The 97th Round

It's readily apparent that the federal bills we've seen thus far – the Professional Boxer Safety Act, the Muhammad Ali Boxing Reform Act, and the proposed Professional Boxing Amendments Act of 2003 – are products of a consistent theme: greedy promoters, and awful, corrupt sanctioning bodies exploiting unsuspecting fighters.

There are numerous references to these supposed industry conditions in communications from Senator John McCain and others, in addressing the bill with parties both outside and inside Congress.

You don't have to go too much farther than what the Ali Act itself lists as its #1 objective:


Certainly, from a political standpoint, one must appreciate McCain's populist point of view.

But how intellectually honest is it?

What some people, who have boosted this bill but who haven't read it too clearly, fail to understand is that this legislation could have the effect of not saving fighters, but in fact screwing them.

For example, let's start with sanctioning bodies. This is how they're initially addressed in the Ali Act:


I have nothing against encouraging these organizations to act more responsibly. And there's a long way to go. But the Boxing Amendments Act gives the federal government all the ammunition it needs to take complete control over the situation. It mandates the authority to license and regulate all sanctioning bodies. Of course, when they have to be licensed to operate, that license can be taken away if the sanctioning body does something the politicians – or more to the point, people the politicians listen to – don't like.

Well, you just KNOW that's going to happen. If there's anything we've discovered through almost 200 chapters of OPERATION CLEANUP, it's that McCain doesn't like the sanctioning bodies. Witness this passage from the March 1997 drafted letter McCain and his collaborators on the Professional Boxer Safety Act sent to the Office of Legislative Affairs at the Department of Justice:

“These private organizations rank professional boxers and award title designations to a select group of them. Sanctioning bodies charge substantial fees to the boxers they have designated as champions of a particular weight class. They have a proprietary and financial interest in furthering the success of particular boxers, often to the detriment of others. Unfortunately, the growing number of sanctioning bodies had a confusing and counter-productive impact on the integrity of the professional boxing industry.”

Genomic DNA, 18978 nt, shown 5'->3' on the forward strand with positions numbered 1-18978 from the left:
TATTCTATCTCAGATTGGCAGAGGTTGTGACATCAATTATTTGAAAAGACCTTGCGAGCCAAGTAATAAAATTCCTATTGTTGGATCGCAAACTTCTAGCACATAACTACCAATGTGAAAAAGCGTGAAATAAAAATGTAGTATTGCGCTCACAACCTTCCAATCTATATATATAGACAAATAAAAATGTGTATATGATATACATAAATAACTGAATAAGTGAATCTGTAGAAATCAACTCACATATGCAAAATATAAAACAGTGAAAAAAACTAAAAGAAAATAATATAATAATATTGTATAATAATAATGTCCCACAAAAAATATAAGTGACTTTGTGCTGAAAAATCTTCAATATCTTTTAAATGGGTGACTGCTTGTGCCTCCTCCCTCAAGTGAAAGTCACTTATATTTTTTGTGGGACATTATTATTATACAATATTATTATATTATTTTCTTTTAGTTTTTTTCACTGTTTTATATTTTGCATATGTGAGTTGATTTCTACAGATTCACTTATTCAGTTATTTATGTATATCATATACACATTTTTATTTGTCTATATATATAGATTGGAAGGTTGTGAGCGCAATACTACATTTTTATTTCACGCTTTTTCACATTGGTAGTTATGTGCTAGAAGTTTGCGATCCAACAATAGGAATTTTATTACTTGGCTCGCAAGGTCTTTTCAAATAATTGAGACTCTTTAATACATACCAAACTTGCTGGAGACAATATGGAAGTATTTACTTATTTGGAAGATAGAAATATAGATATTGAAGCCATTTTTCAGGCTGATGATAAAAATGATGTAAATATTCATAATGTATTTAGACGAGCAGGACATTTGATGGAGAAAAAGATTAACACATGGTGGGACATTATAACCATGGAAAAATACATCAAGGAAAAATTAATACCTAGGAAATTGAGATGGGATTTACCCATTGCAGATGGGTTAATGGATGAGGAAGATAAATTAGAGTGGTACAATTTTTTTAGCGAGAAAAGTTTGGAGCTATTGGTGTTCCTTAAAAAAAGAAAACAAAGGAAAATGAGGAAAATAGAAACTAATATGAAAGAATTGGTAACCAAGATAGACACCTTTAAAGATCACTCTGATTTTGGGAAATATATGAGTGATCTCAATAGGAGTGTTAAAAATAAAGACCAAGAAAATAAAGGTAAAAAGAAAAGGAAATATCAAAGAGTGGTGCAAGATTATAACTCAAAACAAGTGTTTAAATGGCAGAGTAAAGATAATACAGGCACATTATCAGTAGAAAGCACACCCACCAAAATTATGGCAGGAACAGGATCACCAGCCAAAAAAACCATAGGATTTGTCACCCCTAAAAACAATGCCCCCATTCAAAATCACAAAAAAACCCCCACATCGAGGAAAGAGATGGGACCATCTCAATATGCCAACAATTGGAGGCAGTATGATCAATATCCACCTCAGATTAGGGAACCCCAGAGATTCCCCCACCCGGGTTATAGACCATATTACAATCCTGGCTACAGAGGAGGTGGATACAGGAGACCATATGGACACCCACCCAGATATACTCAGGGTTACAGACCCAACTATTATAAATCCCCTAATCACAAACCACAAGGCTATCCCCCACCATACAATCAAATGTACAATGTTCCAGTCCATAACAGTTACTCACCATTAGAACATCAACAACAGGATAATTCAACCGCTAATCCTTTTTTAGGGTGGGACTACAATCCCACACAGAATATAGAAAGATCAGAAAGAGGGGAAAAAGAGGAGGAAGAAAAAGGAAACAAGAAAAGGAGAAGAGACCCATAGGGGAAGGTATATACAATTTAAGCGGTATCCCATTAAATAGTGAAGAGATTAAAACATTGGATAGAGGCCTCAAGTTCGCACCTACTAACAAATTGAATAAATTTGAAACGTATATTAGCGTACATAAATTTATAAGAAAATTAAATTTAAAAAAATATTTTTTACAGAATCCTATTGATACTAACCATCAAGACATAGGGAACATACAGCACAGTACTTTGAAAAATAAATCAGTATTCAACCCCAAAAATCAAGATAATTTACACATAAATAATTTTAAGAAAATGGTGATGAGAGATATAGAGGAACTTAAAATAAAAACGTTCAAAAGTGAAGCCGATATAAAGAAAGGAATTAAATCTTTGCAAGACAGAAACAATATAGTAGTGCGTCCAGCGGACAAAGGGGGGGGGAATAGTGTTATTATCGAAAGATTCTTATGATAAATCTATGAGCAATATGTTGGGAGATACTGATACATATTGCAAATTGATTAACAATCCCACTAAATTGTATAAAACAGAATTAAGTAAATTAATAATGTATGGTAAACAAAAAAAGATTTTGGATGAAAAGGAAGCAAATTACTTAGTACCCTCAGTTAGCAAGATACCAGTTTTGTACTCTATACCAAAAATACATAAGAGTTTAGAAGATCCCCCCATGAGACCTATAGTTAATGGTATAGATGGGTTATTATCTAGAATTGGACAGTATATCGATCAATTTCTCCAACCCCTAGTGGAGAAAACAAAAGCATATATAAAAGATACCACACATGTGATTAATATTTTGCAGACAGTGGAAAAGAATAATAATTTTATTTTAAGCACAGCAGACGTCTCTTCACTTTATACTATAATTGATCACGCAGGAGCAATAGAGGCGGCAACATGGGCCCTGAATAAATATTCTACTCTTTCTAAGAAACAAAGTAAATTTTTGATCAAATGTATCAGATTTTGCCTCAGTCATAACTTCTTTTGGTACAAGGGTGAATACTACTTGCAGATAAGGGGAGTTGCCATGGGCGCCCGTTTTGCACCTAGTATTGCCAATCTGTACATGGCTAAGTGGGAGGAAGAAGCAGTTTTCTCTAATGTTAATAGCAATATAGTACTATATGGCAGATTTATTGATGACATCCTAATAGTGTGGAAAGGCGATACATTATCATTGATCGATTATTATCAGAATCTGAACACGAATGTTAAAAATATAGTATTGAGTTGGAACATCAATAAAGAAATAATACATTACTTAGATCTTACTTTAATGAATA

Ken Nahigian, the assistant counsel to McCain's sub-committee that deals with the boxing legislation, detests sanctioning bodies too, and has refused to allow them any input whatsoever during the process of putting together the new bill. Embattled Pennsylvania regulator Greg Sirb, who has Nahigian's ear, hates them with a passion and has done his best to keep them out of the procedure by which ring officials are selected for championship bouts. And in conjunction with Sirb, Tim Lueckenhoff, president of the Association of Boxing Commissions, a trade organization, has waged war on sanctioning bodies, going so far at one point as to coerce a member commission to arbitrarily deny one of them a sanctioning fee last year, because he didn't like their ratings (the fee was summarily forwarded to the sanctioned body, when it was discovered that Lueckenhoff, and the state in question, had circumvented the law).

Since we pretty much know which direction these guys are heading, we know what is eventually going to take place – there will be sufficient excuses – either real or imagined – to severely curtail the activities of sanctioning bodies in the United States, or outlaw them altogether. With this bill, they will have that power.

That's good for boxing, you say?

Well, sit back and ponder that for a moment. It certainly won't be good for BOXERS. In fact, it will, in a roundabout way, disadvantage them in the end.

While McCain, in his bill, makes the claim that sanctioning bodies “have deprived boxers of fair opportunities for advancement”, the truth, which he would have discovered if he'd done any research at all, is that for every opportunity that might be denied, several opportunities are CREATED.

I remember a conversation I had with someone involved in the “union movement” in boxing. He was railing about the sanctioning bodies – his complaints centered around fighters being “rated fairly”, etc., etc. And he wondered whether ultimately it might be best if the sanctioning bodies were dissolved and Ring Magazine took over the ratings.

I explained to him that he was not thinking clearly. If he was truly embarking on an agenda to benefit the fighters themselves, he wouldn't be calling for the elimination, or even the curbing, of sanctioning bodies. In fact, quite the contrary – he'd be looking to invite as many sanctioning bodies into the market as possible.